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Silver Premier Partner

HelCat to complete expansion plans after funding package

 

A FAR north safety training company is completing its expansion plans on the back of a £60,000 loan secured from from HSBC bank.

The extra accommodation at Thurso’s Ormlie Industrial Estate has enabled HelCat Training to deploy six extra specialist staff and diversify its business.

The £60,000 loan – part of an overall £210,000 funding package from the bank – has also allowed it to double the number of its contract.

HelCat, which delivers theoretical and practical health and safety training to businesses throughout the UK, has increased its accommodation at the industrial estate from one to eight rooms.

With both indoor and outdoor facilities, HelCat services range from outdoor forklift and scaffolding training to theory in IT and leadership. Clients range from those who have recently been made unemployed and those who are looking to boost their skills to offshore workers and public sector organisations.

HelCat founder Helen Mackay said: “Our reputation for delivering training has attracted more contracts, and contracts of longer length, from companies based all over the UK.

“Our aim was to provide clients with a more comprehensive training offering but to do this we needed to firstly expand our site. The funding package has helped not only to develop our premises but grow our expertise.”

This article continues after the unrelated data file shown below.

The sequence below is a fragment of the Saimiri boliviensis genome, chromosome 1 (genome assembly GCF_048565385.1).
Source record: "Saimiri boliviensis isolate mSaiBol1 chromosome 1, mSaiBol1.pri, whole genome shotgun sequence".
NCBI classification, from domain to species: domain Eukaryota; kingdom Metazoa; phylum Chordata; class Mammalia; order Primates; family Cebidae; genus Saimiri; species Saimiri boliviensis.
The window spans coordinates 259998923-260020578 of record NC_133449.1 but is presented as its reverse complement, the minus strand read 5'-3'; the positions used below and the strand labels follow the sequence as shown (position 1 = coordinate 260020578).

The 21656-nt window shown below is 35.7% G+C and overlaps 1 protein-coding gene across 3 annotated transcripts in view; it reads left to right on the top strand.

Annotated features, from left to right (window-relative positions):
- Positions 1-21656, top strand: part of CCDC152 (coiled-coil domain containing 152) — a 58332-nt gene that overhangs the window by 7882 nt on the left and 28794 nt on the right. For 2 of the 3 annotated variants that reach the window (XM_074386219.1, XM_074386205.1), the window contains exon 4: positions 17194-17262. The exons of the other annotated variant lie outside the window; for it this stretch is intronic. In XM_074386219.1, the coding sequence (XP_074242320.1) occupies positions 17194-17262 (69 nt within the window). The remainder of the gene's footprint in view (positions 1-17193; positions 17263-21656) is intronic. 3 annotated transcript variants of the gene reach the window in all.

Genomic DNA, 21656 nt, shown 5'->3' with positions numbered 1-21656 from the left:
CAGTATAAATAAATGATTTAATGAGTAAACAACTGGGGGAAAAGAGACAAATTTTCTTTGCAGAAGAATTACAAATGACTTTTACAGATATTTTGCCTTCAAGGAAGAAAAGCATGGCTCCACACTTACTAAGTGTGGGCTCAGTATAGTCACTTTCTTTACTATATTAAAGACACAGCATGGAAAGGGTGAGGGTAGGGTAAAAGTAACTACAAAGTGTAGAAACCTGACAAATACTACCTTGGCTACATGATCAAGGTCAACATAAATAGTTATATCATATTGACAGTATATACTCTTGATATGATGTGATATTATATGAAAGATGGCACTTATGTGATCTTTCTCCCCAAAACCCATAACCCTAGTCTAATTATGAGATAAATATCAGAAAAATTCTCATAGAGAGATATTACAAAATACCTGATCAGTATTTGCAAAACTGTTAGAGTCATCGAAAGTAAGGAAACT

Andrew Little, head of HSBC’s business banking in Scotland, said: “By diversifying the business and identifying different channels for growth, HelCat has established itself as the number one training provider in the region.

“HelCat started off with one room and one member of staff, now the business is a dynamic provider of training and development for a number of industries. We were more than happy to support HelCat’s evolving business needs by funding the development of its training site.”

The finance was allocated from the bank’s national £10 billion fund to support small and medium-sized enterprises and is designed to support Scottish firms and rebalance the economy outside of London.